Lincoln’s Death, New Nation: April 1865 to 1877

Lincoln Compared to Other Great Presidents

Speaking of old age and sickness, what did the Census of 1870 reveal about the population?

First, and most striking, is the fact that the total United States population increased from 31,443,000 in 1860 to 38,558,000 in 1870, an increase of seventeen percent. This happened despite the fact that 750,000 men—by our best estimate—died in the four years of war. Even when one accounts for the level of foreign migration, this represents a surprising, even staggering, achievement.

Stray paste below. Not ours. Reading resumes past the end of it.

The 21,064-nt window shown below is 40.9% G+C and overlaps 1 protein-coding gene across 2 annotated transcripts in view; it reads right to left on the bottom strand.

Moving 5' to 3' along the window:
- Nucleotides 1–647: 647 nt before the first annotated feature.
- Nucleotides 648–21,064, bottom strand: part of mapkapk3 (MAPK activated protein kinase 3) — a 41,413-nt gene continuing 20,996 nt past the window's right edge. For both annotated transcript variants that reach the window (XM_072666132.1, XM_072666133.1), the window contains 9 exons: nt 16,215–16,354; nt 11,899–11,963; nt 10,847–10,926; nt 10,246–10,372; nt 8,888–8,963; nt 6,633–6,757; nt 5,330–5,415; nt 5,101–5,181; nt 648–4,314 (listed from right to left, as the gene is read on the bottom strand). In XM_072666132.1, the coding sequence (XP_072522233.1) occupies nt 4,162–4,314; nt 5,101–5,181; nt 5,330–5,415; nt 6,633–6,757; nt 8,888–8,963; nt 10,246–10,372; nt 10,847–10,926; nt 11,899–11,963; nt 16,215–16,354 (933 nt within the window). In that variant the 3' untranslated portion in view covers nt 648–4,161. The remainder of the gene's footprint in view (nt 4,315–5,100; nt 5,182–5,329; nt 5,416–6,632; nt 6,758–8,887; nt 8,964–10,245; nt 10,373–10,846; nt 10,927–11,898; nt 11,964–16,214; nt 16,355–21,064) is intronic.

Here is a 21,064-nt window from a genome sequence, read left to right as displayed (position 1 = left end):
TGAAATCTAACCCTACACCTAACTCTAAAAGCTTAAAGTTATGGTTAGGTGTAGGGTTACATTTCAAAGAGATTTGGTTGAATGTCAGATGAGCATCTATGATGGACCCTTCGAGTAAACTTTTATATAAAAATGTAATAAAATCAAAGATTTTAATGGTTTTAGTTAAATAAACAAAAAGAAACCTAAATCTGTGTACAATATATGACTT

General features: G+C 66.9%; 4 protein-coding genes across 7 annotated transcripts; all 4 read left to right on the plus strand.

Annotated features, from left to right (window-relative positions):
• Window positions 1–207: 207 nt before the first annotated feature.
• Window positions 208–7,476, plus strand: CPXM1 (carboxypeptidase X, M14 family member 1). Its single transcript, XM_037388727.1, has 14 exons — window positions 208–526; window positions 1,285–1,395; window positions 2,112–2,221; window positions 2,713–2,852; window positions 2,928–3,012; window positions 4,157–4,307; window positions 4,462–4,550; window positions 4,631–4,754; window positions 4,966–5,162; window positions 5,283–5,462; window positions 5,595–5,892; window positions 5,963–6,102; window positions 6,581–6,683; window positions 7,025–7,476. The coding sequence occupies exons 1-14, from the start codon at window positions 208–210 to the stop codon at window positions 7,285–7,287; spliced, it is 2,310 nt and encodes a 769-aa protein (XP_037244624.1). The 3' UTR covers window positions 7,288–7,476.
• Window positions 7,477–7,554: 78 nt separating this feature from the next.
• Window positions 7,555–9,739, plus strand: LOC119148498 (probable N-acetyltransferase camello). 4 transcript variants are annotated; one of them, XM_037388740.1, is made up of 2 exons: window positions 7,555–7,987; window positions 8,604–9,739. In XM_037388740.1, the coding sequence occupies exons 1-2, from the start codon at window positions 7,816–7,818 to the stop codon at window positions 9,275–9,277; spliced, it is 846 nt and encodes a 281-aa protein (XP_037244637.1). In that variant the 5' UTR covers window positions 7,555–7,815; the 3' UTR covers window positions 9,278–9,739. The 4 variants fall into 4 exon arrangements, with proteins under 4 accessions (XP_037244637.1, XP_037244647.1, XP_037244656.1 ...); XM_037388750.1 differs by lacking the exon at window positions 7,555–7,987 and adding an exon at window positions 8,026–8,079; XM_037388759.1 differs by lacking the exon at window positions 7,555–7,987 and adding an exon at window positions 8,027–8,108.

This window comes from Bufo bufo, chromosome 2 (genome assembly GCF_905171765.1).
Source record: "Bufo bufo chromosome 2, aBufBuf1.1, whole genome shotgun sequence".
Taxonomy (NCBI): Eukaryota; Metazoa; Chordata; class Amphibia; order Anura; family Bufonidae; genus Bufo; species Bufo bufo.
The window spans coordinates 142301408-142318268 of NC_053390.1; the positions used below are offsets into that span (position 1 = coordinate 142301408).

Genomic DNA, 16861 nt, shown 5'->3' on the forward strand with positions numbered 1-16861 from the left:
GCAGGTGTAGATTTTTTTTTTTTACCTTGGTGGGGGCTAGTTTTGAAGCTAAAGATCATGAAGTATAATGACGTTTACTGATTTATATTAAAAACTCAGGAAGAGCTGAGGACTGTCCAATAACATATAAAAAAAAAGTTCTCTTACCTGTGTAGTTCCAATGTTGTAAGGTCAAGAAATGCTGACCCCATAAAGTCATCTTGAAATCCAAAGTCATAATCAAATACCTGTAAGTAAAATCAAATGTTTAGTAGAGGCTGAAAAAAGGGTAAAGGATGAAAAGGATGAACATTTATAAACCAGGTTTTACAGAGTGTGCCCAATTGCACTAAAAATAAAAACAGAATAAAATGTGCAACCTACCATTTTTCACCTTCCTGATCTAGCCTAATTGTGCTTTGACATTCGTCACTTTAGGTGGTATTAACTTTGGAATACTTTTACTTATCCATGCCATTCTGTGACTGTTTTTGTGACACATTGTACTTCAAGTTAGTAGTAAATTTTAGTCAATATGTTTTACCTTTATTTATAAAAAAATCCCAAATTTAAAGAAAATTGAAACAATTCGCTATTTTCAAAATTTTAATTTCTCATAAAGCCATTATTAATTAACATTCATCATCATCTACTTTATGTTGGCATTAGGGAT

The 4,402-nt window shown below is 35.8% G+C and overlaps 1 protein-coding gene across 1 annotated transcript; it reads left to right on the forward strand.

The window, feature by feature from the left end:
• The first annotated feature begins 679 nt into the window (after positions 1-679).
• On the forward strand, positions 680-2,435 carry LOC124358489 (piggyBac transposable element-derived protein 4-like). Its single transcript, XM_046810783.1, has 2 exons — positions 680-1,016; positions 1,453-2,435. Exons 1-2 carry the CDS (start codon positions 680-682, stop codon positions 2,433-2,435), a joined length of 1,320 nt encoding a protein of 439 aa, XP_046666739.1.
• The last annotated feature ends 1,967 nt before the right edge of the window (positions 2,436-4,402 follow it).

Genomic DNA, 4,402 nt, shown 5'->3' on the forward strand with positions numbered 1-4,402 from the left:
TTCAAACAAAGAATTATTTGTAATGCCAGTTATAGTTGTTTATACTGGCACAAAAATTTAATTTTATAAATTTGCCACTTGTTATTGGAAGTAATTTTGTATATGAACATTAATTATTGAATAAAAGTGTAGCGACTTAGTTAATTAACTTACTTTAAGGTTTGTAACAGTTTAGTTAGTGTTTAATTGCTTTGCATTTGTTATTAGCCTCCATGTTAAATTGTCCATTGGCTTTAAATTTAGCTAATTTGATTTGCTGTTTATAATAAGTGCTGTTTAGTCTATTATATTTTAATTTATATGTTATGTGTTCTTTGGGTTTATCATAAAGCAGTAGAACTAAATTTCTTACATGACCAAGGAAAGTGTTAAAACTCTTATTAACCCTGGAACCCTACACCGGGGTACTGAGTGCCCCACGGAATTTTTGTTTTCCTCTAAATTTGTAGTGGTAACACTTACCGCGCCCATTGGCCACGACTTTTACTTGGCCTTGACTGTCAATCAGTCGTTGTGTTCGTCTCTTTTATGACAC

Second, and to few people’s surprise, the ratio of men to women in the total population fell significantly between 1860 and 1870. This was especially the case in the Southern states, where the image of the well-bred “Southern widow” remained for decades. A woman of the working class could, and usually did, marry, regardless of the man’s prospects, but a proper Southern lady had to find her equal. He was increasingly difficult to find because so many of that class and station had perished during the war.


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